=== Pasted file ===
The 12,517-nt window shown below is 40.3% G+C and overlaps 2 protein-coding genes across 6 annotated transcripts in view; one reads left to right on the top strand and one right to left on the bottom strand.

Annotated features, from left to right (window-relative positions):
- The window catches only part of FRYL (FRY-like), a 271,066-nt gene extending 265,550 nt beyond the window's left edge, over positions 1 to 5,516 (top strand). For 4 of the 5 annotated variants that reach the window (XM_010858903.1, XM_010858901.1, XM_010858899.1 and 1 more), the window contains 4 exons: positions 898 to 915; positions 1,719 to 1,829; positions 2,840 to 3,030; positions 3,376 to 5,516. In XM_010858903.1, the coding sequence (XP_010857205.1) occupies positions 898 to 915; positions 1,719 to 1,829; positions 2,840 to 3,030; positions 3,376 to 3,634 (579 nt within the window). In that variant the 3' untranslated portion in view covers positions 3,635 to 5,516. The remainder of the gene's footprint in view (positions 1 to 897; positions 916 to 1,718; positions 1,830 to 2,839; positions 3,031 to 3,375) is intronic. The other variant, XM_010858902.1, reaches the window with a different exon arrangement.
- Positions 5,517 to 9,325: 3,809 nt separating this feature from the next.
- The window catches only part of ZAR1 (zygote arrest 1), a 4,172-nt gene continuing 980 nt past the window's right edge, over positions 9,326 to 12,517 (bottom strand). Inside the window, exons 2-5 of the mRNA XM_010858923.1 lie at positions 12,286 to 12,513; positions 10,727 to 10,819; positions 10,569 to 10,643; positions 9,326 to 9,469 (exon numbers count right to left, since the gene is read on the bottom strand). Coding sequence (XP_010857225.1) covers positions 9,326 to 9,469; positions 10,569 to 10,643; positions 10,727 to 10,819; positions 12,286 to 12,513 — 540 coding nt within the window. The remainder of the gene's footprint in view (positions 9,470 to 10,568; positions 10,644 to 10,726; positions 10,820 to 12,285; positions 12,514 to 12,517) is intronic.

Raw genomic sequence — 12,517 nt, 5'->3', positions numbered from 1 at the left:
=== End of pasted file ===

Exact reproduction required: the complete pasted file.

The 12,517-nt window shown below is 40.3% G+C and overlaps 2 protein-coding genes across 6 annotated transcripts in view; one reads left to right on the top strand and one right to left on the bottom strand.

Annotated features, from left to right (window-relative positions):
- The window catches only part of FRYL (FRY-like), a 271,066-nt gene extending 265,550 nt beyond the window's left edge, over positions 1 to 5,516 (top strand). For 4 of the 5 annotated variants that reach the window (XM_010858903.1, XM_010858901.1, XM_010858899.1 and 1 more), the window contains 4 exons: positions 898 to 915; positions 1,719 to 1,829; positions 2,840 to 3,030; positions 3,376 to 5,516. In XM_010858903.1, the coding sequence (XP_010857205.1) occupies positions 898 to 915; positions 1,719 to 1,829; positions 2,840 to 3,030; positions 3,376 to 3,634 (579 nt within the window). In that variant the 3' untranslated portion in view covers positions 3,635 to 5,516. The remainder of the gene's footprint in view (positions 1 to 897; positions 916 to 1,718; positions 1,830 to 2,839; positions 3,031 to 3,375) is intronic. The other variant, XM_010858902.1, reaches the window with a different exon arrangement.
- Positions 5,517 to 9,325: 3,809 nt separating this feature from the next.
- The window catches only part of ZAR1 (zygote arrest 1), a 4,172-nt gene continuing 980 nt past the window's right edge, over positions 9,326 to 12,517 (bottom strand). Inside the window, exons 2-5 of the mRNA XM_010858923.1 lie at positions 12,286 to 12,513; positions 10,727 to 10,819; positions 10,569 to 10,643; positions 9,326 to 9,469 (exon numbers count right to left, since the gene is read on the bottom strand). Coding sequence (XP_010857225.1) covers positions 9,326 to 9,469; positions 10,569 to 10,643; positions 10,727 to 10,819; positions 12,286 to 12,513 — 540 coding nt within the window. The remainder of the gene's footprint in view (positions 9,470 to 10,568; positions 10,644 to 10,726; positions 10,820 to 12,285; positions 12,514 to 12,517) is intronic.

Raw genomic sequence — 12,517 nt, 5'->3', positions numbered from 1 at the left: